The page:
As the year draws to a close, SEEstage’s writers across the region discuss the shows that made a lasting impression on them in 2023.
As with last year’s list, rather than an attempt to select the ‘best’ shows of the past 12 months, our writers have chosen their personal favourites, the shows that have had the strongest impact on them.
Angels in America (Mladinsko Theatre)
Chosen by Nora Čulić Matošić
I first discovered Nina Rajić Kranjac last year when I saw her award-winning play Solo. That show changed my outlook on theatre – what it was, what it is now and what it can be. To this day, it is the most memorable performance for me. The energy that the actors carried throughout the performance was otherworldly, unlike most of the plays I have seen so far. When it was announced she was adapting Tony Kushner’s Angles in America: A Gay Fantasia on National Themes, my expectations were high. In this six-hour-long adaptation of a complex two-part play, the actors bring forth that same magical dynamic which transports the audience to their fictional theatre world that seems more real than outside reality itself. This spatial aspect is particularly interesting in how expandable the performance area is, the way it intertwines and co-exists equally with its surroundings when the performance takes place in front and back yard of Mladinsko Theatre. The wideness of the used space corresponds to the complexity of the piece, as it tackles themes of (homo)sexuality, (internalized) homophobia, illness, death and its meaning, all that makes life – life.
Negotiating Peace (Qendra Multimedia)
Chosen by Florida Kastrati
I was thinking about Negotiating Peace written by Jeton Neziraj and directed by Blerta Neziraj, for days afterwards. I am not talking only from a local perspective, the depth, complexity, and variety of ideas this drama explored stretch to the global, addressing not only the torments inflicted on us by politicians but those of the whole world. Inspired by a memoir about the creation of the Dayton Agreement and Ismail Kadare’s book The General of the Dead Army, its themes are both resonant and relevant, and would be of interest to a wide group of people, beyond the Balkan context. It combines the absurd and the comic with the vulgar truth; it’s more than a story about nations, it’s a story about people.
Desire to Make a Solid History Will End Up in Failure (Station Service for Contemporary Dance)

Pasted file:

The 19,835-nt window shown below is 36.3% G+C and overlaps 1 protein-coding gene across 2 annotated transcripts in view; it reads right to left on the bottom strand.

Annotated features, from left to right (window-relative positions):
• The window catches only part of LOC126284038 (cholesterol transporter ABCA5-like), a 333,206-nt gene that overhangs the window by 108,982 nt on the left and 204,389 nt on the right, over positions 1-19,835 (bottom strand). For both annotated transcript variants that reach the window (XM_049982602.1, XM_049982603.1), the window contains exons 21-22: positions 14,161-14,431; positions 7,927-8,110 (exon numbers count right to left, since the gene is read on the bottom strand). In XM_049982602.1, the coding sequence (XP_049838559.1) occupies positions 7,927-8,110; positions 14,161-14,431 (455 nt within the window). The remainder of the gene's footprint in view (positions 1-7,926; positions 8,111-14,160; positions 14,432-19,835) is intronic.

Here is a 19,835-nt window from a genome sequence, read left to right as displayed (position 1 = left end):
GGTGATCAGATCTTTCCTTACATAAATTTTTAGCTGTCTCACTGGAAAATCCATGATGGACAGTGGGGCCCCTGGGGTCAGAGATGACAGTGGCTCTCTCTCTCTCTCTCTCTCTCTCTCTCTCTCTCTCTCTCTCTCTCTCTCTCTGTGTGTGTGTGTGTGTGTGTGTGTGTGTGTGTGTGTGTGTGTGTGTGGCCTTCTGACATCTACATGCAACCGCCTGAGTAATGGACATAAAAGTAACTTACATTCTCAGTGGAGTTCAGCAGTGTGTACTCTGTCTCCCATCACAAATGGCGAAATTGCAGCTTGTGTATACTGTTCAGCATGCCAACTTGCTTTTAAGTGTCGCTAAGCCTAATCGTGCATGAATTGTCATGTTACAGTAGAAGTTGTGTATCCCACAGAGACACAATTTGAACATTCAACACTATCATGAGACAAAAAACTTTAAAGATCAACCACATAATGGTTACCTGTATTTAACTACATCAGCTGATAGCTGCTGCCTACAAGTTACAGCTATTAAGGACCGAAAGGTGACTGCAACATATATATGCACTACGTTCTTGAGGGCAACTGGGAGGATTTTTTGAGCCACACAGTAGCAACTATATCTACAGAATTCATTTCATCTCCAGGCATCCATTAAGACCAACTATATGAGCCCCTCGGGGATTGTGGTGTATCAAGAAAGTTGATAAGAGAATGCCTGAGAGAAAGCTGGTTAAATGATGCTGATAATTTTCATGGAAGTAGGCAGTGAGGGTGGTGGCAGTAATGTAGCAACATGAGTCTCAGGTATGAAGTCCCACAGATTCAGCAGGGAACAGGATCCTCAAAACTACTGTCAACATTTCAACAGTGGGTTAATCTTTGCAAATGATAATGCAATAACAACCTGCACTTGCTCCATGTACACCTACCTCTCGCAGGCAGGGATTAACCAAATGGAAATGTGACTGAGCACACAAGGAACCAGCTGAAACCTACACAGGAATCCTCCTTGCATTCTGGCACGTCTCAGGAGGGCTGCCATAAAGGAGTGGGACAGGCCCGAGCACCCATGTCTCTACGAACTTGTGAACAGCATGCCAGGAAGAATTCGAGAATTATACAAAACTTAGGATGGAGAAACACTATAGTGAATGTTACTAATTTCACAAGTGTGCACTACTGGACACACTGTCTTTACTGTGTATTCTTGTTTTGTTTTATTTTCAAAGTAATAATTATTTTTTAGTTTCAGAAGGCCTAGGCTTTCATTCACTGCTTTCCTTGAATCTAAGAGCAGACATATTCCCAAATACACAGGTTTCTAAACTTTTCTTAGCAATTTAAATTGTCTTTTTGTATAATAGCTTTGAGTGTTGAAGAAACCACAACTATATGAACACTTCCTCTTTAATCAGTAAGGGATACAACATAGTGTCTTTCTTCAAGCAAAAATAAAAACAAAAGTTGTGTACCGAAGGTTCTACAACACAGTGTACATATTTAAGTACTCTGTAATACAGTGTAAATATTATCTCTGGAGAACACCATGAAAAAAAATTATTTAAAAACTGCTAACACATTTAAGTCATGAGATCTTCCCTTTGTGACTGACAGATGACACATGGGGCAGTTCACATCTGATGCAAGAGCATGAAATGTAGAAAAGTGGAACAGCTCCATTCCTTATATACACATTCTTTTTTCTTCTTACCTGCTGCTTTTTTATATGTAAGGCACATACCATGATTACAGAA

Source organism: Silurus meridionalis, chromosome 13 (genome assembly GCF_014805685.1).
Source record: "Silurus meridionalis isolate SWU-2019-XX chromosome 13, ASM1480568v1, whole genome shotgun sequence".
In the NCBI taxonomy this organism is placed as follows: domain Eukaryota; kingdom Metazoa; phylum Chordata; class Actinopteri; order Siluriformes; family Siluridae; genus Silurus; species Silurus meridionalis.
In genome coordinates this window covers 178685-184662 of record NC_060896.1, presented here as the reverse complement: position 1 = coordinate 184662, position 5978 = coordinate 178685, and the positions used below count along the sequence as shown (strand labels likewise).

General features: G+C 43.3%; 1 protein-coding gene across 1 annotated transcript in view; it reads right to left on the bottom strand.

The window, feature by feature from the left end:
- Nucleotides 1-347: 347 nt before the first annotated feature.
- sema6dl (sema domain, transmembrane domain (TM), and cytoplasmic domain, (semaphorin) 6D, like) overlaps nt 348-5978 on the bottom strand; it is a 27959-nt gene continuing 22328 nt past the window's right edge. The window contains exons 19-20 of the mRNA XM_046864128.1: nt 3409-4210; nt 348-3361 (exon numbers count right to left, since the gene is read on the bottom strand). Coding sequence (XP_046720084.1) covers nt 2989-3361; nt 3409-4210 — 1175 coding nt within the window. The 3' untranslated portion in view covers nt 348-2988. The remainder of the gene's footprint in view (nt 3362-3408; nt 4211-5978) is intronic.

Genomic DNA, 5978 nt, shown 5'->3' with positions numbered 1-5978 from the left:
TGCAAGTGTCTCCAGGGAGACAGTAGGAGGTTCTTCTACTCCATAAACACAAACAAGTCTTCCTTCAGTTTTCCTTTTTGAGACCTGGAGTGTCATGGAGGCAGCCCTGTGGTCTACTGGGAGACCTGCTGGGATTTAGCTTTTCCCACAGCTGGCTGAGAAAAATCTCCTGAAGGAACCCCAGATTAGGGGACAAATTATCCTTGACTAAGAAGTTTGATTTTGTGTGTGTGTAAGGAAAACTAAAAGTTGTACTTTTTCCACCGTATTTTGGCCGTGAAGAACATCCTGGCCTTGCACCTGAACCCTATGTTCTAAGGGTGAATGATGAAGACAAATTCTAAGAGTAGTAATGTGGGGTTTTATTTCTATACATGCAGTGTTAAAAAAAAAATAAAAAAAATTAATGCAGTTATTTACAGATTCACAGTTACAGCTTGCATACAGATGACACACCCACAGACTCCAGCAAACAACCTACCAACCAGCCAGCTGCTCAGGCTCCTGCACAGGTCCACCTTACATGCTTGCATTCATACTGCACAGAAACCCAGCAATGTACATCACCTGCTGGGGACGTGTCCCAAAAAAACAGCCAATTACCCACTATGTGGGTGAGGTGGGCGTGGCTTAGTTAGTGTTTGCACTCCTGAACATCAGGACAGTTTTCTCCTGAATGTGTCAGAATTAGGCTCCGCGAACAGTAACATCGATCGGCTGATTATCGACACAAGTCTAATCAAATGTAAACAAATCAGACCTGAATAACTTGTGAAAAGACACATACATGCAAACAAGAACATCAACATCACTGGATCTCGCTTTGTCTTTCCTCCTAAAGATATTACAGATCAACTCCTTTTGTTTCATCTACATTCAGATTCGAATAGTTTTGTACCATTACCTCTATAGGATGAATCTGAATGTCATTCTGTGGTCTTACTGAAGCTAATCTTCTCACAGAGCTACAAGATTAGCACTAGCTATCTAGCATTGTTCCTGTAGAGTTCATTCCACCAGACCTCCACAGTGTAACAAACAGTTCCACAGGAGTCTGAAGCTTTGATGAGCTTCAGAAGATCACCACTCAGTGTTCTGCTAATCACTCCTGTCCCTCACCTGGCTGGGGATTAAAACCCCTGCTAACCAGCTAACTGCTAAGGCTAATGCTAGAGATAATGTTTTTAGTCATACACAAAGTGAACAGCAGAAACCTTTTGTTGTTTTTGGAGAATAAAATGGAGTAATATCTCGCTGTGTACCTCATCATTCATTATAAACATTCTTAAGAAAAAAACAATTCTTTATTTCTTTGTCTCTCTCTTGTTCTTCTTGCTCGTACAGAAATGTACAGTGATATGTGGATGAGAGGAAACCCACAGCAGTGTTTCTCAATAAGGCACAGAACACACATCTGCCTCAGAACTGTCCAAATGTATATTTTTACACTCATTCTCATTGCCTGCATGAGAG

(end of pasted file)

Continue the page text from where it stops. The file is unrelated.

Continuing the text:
Chosen by Borisav Matić
Gadjo (the young europeans) (Qendra Multimedia/National Experimental Theatre)
Chosen by Flamur Dardeshi
Created by Jeton and Blerta Neziraj for Qendra Multimedia in collaboration with Tirana’s Experimental Theatre, this new play which premiered this spring in Tirana took racism against Roma as its theme. In the play’s title Jeton Neziraj chooses a racist term like Gadjo to describe the young Europeans. The positioning is clear: we see through the eyes of the Roma. This perspective is one of the play’s most powerful elements. It clearly highlights the depth of the racism to us. I like it when a play is inspired by a true event, as is the case here, and uses those stories to highlight issues that we see in our society.
In the show, a Roma girl, portrayed brilliantly by Edona Reshitaj, gets kicked out of Belgium and sent back to Kosovo. She is eager to explore her new surroundings and views events that occur to her with naive optimism, but she is demonized in the media as a child thief, which results in her being physically assaulted. Her supposed guilt is based solely on prejudice blended with fantasy. The result is a well constructed show with striking visual effects and strong use music impressively directed by Blerta Neziraj.
Still Alice (SNG Drama Ljubljana)
Chosen by Živa Kadunc
Progress is what most defines our society. Progress is what we think we should inevitably and surely look forward to and prioritise. We constantly seek out innovation, we search out the things that would drive us forward; stories we once heard are no longer enough for us, once brilliant concepts soon become boring, differential forms or constructs are just a new mask for things already known and felt.